Friday, November 1, 2013

5C Spindexer Indexer

A few weeks ago I proposed a follow along project on my YouTube channel oxtools. A viewer suggested an interesting problem involving indexing. His problem was how to accurately index 127 divisions for making a special gear. This might sound trivial at first glance but it quickly becomes difficult with standard tools and indexing devices.

The basic problem is 127 divisions is a prime number. To use standard circular dividing techniques requires compound indexing to achieve 127 divisions. Very few readily available and affordable dividing heads are equipped to do compound indexing without some modification. So what to do? The need for 127 divisions crops its head up when changing the gearing on a manual lathe to switch between inch and metric threading. As it turns out a factor of 127 happens to be 25.4 Starting to sound familiar now?

So now its actually an interesting project which is why were talking about it here. What I proposed in a video is to modify a standard cheap 5C collet indexer in a simple way to handle the 127 problem and make quick work out of typical spacing operations in the average shop.
These 5C Spin indexers are readily available and cheap at around $50 plus shipping. Many folks already have one of these indexers for the very same reasons. The project involves making some additional parts that allow the indexer to quickly index common divisions much like the common but much more expensive super spacer.

These units can already index 360 divisions with the help of a one degree pin vernier. Our modifications will make it quicker and simpler for small numbers of divisions while allowing us to directly index odd numbers like 127 and fractional angular indexes such as 7 or 11. Its limitation will be the ability to create the needed index plates and fit the desired number of hole on it.

Here is an example of an index plate with several patterns of equally spaced holes in it. The outermost circle of small holes has 127 equally spaces holes in it of 1/8 inch (3.17mm) diameter with approximately the same amount between the holes. As you can see in the drawing the disc needed to contain all these holes is pretty large. So large in fact that the stock indexer will not sit on a milling machine table without elevating it with this disc mounted. The maximum diameter that the stock indexer will support without a riser is roughly 5.6 inches.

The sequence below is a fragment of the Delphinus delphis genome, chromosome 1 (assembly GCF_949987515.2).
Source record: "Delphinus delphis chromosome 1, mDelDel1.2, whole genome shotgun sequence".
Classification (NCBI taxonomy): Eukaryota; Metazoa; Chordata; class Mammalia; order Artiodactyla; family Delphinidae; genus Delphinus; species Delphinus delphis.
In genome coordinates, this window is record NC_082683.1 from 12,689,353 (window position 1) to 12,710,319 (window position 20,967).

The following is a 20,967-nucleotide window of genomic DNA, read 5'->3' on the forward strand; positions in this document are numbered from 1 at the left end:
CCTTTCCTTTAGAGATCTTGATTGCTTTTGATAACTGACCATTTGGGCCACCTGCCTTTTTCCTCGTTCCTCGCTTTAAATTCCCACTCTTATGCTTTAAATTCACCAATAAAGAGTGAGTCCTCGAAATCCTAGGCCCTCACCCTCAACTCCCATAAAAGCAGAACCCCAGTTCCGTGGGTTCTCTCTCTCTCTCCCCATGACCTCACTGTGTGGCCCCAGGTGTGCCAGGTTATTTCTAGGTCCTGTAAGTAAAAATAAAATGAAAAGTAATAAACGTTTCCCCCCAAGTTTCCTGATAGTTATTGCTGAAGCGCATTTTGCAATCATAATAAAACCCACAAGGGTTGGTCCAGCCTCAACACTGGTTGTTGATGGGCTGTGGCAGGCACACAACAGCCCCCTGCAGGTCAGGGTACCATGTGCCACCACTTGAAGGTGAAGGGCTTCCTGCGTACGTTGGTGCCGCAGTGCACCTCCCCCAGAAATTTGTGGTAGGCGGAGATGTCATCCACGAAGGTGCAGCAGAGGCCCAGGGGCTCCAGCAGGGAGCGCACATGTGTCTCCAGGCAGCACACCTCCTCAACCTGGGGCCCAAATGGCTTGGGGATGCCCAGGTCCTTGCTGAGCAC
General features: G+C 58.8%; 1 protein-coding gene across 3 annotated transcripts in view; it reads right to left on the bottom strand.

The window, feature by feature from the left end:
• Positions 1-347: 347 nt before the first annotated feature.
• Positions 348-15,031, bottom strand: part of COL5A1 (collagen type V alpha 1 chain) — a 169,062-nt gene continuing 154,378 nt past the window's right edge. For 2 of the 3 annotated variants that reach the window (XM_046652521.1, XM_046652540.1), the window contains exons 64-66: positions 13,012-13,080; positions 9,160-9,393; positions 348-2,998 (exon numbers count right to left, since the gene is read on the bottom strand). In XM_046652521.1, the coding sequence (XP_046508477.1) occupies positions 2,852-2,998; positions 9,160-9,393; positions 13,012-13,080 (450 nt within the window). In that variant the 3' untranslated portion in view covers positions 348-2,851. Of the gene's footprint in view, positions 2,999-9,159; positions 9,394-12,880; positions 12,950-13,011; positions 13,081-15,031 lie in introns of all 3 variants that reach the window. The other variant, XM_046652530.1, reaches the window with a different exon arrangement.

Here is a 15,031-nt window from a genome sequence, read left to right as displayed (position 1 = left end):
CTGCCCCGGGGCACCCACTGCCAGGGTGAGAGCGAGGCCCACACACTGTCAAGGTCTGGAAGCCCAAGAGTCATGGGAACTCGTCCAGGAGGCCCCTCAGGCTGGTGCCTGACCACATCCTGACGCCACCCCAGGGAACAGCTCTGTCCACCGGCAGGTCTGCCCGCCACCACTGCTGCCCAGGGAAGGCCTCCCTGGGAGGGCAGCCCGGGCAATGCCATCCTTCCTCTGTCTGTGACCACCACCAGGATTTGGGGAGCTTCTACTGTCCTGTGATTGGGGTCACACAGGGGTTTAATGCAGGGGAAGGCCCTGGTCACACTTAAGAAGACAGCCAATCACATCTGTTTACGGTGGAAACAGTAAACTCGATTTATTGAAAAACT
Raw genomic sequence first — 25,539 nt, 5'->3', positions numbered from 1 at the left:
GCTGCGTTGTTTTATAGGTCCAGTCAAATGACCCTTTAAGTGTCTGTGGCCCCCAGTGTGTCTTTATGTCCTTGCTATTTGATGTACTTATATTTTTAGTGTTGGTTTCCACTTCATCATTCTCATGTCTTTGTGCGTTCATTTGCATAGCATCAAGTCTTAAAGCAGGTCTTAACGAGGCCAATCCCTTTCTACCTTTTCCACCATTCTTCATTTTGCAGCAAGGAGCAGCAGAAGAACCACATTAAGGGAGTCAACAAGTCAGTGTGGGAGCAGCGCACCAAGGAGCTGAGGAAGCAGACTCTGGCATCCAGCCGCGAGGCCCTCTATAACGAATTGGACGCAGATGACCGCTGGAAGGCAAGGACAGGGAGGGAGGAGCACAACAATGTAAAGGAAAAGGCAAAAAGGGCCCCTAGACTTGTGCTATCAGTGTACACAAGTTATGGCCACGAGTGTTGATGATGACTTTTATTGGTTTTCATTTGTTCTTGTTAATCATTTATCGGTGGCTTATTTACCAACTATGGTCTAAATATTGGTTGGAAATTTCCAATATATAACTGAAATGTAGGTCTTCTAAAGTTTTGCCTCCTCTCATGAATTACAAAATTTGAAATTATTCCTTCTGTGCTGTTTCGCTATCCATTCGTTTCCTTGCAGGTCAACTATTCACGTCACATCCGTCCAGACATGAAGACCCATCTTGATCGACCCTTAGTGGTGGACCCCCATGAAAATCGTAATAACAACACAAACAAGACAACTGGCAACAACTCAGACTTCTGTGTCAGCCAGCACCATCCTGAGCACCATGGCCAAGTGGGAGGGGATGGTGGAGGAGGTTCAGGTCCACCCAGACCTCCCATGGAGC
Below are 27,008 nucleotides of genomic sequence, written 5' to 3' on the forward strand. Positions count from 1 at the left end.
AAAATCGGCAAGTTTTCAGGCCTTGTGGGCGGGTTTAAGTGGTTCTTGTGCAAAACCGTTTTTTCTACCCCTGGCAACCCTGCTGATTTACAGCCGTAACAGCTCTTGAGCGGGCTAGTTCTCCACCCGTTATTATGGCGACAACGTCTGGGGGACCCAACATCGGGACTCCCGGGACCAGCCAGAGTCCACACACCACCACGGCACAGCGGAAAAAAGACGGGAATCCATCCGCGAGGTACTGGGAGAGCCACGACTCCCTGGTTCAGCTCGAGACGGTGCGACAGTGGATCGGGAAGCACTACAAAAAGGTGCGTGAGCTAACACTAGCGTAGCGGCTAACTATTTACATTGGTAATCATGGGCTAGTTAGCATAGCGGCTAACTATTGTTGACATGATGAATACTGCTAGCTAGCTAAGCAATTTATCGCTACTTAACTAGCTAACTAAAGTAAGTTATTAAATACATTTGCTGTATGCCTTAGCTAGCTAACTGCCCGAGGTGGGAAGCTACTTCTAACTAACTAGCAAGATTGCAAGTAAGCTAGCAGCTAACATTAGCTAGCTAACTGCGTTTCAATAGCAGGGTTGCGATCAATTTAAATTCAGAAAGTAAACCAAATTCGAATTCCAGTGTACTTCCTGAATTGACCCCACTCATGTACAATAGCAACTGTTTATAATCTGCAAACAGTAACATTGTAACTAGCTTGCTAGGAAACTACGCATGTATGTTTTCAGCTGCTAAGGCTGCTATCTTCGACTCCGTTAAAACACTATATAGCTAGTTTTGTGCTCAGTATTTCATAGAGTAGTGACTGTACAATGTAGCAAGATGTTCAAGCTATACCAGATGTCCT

In this shot you can see the maximum sized disc that can be used on the standard spin indexer when it sits on the machine table. So how do we get the desired 127 holes in a disc that will fit on the indexer without raising it off the table?
This is how we do it. By changing the radius that some of the 127 holes are on we can now put additional circles of holes and reduce the diameter of the disc to something that fits. The trick is that the angular spacing between any adjacent holes is exactly 1/127 of 360 degrees. The radius of the circle that the index hole lies on makes no difference as long as it lies on a radial line from the center of rotation of 1/127 of 360.
Here we see the needed parts to convert the stock 5C spin indexer to a spindexer indexer. In this example we show the 127 hole plate which is a very special case. For most folks a couple of different plates with some common divisions 2, 4, 6, 8, 10, 12 etc will make the most sense. The example of 127 holes is just to illustrate a method for making higher number or difficult number index plates of a small diameter. Obviously some of the common divisions can be indexed using the original plate and pin. The additional index plate speeds repetitive indexes and eliminated any possible errors of reading the angular scale.

The tapered arm is the index detent pin for plates with rows of holes on a single radius. It acts as a flat spring and engages the hole in the index plate with a tapered pin. To do higher order indexes with multiple index hole radii  such as 127 holes it is necessary to use the half index block part number 16. This slotted block allows you to disengage the tapered pivoting arm and re-engage it in another set of index holes on a different radius. The half index block is accurately located on the spindle centerline to avoid any errors caused by angular shifting.

To create the index plates the array of holes is put it using ordinate positioning in X and Y instead of angular indexing. Following the established jig boring practice of locating circular patterns accurately with this method is well understood and documented in books such as "Holes Contours and Surfaces" by the Moore Special Tool company.

The ability of the average shop to position accurately in X and Y rectilinear coordinates is higher than the typical ability to discriminate small angles. A simple milling machine equipped with a digital readout can make short work of making any desired index plate.

What follows are the drawings of the parts needed to modify the stock indexer and make it a spindexer indexer. Builders are encouraged to modify the design to suit their available materials and abilities and desired levels of embellishment and artistic style.

Thanks for looking.

Tom Lipton